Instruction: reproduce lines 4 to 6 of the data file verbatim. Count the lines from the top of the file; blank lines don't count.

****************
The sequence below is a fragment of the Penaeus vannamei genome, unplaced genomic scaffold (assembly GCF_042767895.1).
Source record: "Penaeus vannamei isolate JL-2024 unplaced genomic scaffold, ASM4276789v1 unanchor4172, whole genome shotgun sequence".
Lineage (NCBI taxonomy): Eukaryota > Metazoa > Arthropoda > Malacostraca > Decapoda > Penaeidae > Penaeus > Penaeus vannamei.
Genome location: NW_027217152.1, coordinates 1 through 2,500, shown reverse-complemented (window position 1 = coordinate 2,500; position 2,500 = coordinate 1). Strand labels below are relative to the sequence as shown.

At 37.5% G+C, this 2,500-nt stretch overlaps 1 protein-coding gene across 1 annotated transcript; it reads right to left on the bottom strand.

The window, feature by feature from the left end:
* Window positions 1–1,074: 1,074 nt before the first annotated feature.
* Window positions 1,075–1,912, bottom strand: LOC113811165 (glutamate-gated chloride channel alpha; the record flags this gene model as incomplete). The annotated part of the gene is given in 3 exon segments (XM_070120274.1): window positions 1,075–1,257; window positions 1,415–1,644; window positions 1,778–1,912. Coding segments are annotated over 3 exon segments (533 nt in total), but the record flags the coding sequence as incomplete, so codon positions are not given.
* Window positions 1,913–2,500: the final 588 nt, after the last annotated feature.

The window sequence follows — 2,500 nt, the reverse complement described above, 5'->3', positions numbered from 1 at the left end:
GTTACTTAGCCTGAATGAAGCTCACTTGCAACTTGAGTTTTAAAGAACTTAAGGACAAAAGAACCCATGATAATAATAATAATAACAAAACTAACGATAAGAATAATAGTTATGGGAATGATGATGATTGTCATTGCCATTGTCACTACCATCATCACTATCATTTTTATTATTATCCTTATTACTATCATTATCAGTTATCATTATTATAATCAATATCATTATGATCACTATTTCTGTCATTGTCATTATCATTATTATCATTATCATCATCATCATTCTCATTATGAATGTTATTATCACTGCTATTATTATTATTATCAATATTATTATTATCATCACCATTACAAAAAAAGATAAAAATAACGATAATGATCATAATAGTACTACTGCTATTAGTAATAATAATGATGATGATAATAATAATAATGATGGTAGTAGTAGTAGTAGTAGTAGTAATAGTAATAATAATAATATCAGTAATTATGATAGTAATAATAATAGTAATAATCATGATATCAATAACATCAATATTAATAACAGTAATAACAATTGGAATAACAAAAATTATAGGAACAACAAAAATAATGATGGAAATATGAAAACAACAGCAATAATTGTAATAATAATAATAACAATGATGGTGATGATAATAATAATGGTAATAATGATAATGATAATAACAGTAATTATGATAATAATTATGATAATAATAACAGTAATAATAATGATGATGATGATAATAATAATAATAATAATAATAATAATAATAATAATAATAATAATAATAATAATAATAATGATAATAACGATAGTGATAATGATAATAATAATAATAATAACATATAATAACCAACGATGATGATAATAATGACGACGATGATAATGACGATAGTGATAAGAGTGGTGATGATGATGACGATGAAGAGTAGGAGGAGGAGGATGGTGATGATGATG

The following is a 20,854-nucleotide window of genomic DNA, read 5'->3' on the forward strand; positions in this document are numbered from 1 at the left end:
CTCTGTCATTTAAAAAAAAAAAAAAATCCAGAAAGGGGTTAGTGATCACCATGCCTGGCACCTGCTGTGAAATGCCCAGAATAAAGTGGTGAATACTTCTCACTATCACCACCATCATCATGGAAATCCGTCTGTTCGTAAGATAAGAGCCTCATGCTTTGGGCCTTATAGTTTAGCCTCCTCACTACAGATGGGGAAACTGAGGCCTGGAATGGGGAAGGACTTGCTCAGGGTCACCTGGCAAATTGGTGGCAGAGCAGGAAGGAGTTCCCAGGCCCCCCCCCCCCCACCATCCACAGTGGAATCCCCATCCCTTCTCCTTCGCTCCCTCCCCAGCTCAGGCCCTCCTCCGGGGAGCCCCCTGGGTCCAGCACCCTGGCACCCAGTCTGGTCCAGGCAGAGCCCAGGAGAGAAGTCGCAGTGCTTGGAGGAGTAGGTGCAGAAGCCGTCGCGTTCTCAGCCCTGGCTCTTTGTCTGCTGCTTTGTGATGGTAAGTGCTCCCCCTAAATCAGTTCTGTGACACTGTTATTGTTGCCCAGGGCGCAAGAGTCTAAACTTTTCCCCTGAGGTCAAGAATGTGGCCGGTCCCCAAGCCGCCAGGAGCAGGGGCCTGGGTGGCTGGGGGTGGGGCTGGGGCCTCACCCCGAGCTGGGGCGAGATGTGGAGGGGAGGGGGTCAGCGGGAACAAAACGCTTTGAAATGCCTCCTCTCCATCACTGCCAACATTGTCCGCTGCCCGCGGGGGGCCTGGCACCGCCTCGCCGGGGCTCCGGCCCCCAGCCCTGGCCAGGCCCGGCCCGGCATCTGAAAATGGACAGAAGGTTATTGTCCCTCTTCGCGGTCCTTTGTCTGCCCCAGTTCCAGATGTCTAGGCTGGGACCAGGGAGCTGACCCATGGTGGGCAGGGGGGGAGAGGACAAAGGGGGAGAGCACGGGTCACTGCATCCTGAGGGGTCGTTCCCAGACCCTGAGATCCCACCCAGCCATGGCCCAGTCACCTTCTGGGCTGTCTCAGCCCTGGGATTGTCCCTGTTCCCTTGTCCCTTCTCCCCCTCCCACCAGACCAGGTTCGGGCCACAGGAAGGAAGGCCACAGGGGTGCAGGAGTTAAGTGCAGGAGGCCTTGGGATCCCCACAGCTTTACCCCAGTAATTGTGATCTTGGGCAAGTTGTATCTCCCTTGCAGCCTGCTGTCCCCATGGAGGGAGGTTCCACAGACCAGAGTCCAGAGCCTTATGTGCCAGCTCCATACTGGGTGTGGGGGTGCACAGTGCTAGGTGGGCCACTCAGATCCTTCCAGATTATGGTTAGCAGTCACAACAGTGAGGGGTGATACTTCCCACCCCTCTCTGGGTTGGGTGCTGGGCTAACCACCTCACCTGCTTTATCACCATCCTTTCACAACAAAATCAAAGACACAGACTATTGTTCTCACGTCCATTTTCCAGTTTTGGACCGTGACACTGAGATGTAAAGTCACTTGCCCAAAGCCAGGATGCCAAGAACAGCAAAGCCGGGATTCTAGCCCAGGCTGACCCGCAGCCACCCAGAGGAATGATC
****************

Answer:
Genome location: NW_027217152.1, coordinates 1 through 2,500, shown reverse-complemented (window position 1 = coordinate 2,500; position 2,500 = coordinate 1). Strand labels below are relative to the sequence as shown.

At 37.5% G+C, this 2,500-nt stretch overlaps 1 protein-coding gene across 1 annotated transcript; it reads right to left on the bottom strand.

The window, feature by feature from the left end: